For some people, sex is a strong priority, others may experience it with difficulties and some tend to minimise sex in their life. For most of us, in the middle of this spectrum, we enjoy it as a life and couple activity, with reasonable ups and downs. Sadly, that’s not the case for an estimated
For some people, sex is a strong priority, others may experience it with difficulties and some tend to minimise sex in their life. For most of us, in the middle of this spectrum, we enjoy it as a life and couple activity, with reasonable ups and downs.
Sadly, that’s not the case for an estimated 10-12% of the adult western world population; they are painfully or shamefully on the diagnosable spectrum of “sex addiction” or sexual compulsive disorder. For them, sexual behaviours have entered the scary realm of “mental disorders”. Yes, sex addiction is a mental disorder, not just a genital impulse disorder.
Here are some important points we should all be aware of:
1. Sex addiction is not a one-size-fits-all box: it regroups very different sub-scales such as hypersexuality, fantasy obsession, romantic obsession, seductive control, pornography, compulsive masturbation, voyeurism, etc… However, the withdrawal symptoms are usually common, ranging from depression to emotional distress and anger issues. Sometimes it can also lead to physical symptoms such as sweating, shaking or sickness, creating a significant craving.
2. Sex addiction is not at all about sexual preferences and flavoured practices and surely not about gender preferred orientation and identity. Paula Hall highlighted it in “Understanding and Treating Sex Addiction”: “It is not the sexual behaviour itself that is the problem, but the relationship to the sexual behaviour… Sex addiction is not a moral issue, it is a mental health issue.”
“It is not the sexual behaviour itself that is the problem, but the relationship to the sexual behaviour… Sex addiction is not a moral issue, it is a mental health issue.”
3. For a sex addict, sex operates as a very strong stimuli to the brain – absolutely similar to a drug, creating incredible chemical “highs” in the brain. It is a true dysfunction of the brain, often resulting from very sad and adverse early life experience such as sex abuse and abandonment.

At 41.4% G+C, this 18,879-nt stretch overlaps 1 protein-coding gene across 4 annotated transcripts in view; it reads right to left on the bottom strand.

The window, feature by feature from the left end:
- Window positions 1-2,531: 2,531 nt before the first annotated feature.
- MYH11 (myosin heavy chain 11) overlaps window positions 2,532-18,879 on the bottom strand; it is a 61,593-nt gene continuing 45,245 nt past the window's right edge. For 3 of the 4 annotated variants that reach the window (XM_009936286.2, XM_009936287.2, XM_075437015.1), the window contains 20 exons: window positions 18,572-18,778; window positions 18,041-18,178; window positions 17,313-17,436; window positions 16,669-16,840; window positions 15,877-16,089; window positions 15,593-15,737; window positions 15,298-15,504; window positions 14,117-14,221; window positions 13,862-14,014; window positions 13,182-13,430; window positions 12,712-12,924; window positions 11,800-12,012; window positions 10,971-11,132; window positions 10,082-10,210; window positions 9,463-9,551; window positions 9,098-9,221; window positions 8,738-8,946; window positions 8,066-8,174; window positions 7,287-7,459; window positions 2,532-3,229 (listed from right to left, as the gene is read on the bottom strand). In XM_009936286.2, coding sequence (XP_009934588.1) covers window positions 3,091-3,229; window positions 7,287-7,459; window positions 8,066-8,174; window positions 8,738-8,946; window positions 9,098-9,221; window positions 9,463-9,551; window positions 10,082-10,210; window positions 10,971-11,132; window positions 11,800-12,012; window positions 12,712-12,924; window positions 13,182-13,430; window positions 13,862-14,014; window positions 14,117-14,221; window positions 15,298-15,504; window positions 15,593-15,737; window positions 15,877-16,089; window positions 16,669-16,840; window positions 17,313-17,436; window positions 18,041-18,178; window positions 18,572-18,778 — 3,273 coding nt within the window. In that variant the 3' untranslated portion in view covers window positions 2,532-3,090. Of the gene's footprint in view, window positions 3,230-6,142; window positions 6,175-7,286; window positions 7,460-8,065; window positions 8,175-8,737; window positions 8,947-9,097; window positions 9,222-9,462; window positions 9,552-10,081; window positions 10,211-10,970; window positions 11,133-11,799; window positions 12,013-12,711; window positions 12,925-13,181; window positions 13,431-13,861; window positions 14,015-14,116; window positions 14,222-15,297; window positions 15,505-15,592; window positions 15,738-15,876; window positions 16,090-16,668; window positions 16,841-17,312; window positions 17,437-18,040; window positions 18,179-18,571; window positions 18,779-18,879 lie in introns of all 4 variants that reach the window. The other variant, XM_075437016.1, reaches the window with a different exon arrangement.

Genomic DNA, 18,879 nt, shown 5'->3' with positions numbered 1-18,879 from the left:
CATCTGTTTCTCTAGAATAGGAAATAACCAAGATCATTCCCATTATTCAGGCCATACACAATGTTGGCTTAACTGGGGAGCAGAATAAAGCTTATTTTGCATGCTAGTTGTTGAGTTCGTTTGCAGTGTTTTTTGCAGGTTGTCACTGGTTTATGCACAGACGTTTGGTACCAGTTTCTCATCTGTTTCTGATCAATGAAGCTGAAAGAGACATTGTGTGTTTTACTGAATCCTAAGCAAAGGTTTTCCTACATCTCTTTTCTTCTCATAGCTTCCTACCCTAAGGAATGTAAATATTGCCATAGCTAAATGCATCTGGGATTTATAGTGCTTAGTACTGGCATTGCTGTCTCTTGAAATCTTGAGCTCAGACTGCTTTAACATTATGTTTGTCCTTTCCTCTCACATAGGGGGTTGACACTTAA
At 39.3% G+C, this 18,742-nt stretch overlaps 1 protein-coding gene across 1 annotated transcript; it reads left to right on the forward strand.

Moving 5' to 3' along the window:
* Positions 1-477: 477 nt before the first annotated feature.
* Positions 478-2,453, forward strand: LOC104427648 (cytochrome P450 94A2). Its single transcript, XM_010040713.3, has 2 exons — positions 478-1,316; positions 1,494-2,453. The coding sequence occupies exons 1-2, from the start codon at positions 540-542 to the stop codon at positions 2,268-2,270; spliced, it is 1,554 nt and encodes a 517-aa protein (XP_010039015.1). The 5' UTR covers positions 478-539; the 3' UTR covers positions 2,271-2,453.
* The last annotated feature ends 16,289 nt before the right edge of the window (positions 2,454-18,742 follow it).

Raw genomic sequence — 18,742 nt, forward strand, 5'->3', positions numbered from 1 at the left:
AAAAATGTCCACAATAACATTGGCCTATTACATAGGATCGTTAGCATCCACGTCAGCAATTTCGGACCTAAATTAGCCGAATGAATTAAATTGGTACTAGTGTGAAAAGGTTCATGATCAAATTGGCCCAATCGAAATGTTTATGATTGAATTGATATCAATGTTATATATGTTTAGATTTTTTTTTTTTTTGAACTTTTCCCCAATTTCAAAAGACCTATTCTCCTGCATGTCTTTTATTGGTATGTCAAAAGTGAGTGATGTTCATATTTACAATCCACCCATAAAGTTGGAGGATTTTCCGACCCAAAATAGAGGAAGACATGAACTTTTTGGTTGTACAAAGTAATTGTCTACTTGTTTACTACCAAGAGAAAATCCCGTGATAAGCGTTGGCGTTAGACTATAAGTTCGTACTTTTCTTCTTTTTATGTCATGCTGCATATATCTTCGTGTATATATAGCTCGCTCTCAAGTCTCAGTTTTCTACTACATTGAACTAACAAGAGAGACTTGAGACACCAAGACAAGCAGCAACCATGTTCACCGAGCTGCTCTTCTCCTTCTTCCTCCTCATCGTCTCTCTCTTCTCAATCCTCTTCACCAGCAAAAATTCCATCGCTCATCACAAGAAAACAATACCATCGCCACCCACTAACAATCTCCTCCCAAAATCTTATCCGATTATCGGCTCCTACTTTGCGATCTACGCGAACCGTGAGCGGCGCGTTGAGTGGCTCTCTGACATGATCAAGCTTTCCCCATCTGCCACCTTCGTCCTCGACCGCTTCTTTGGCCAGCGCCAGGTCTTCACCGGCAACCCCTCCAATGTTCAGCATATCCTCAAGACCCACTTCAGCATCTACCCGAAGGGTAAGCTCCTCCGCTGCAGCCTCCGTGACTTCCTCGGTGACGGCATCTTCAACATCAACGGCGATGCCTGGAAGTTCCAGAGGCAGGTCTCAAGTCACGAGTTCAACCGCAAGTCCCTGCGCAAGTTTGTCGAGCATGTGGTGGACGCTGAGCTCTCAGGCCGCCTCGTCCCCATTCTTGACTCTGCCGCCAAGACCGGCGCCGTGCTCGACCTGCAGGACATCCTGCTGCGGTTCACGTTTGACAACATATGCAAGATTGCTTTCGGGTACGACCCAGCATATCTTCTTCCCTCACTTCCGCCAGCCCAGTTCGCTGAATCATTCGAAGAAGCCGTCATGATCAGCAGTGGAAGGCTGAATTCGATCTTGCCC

4. Sex addiction is not at all about cheating: it deploys very often inside the couple when one of the partners is abusively imposing sex as a condition to the relationship, putting a strain on the relationship’s stability and quality, leading to frustration, sadness, arguments and break-ups.
5. Sex addiction is not a “guy-thing”, the gender spread is stable, slightly in favour of men (these stats are somewhat biased since women talk less about it). However, males and females tend to engage in sex addiction with significantly different patterns of gender-specific preferred behaviours. In broad terms, men will often objectify partners, seeking for a quick fix, whereas women are more prone to play relational and sexual seductions and controlling games.
6. Nowadays, sex addiction is less and less about physical sexual intercourse: The surge of internet pornography has shape-shifted the traditional expressions of sex addiction. Dr David Greenfield, a specialist in internet-addiction from the Center for Internet and Technology Addiction speaks of “The pornification of the internet” and recently highlighted that 33% of web-traffic is pornographic. The combination of addictive characteristics of internet-browsing and sexual stimuli hits the brain at its core with incredible “highs”.
7. Sex addiction is very often associated or hiding behind substance misuse and other behavioural addictions. Dr Patrick Carnes, world prominent specialist in sex addiction stated in his paper “Bargain with Chaos” (2006) that 84% of sex addicts present other co-adjunct addictions (and not vice-versa), masking or facilitating sex addiction.
8. Sex addiction is a damaged psycho-sexual state, it requires the help of a specialist, including assessing it. In case of concern or doubt, asking for help is far better than trying to self-assess and self-medicate. It is not easy to talk about it in a consulting room but it is by far the best way to start dealing with it.
Christophe has been on his journey of recovery since 1999. After 17 years in investment banking and private equity, Christophe turned his life over and became a leading therapist in addiction, relational childhood trauma and dysfunctional relationships. Christophe holds an MSc in Addiction Psychology and Counselling and fully qualified in Childhood Trauma Reduction therapy (PIT/Pia Mellody model), Sex Addiction (Paula Hall Model) and Attachment and Relationship disorders (Pia Mellody model). After having worked with the Priory North London Hospital, Christophe developed his private practice in Harley Street, joined the Hale Clinic in late 2015 and has now moved into his independent private practice in High Street Kensington, London. Fortunately for us, his ridiculously sized brain means he finds time to be iCAAD’s Academic Director as well as his many other commitments. He passion lies in all things academic and the acquisition of knowledge. Working on his own, personal research has proven to be mutually beneficial for his role as iCAAD’s Academic Director
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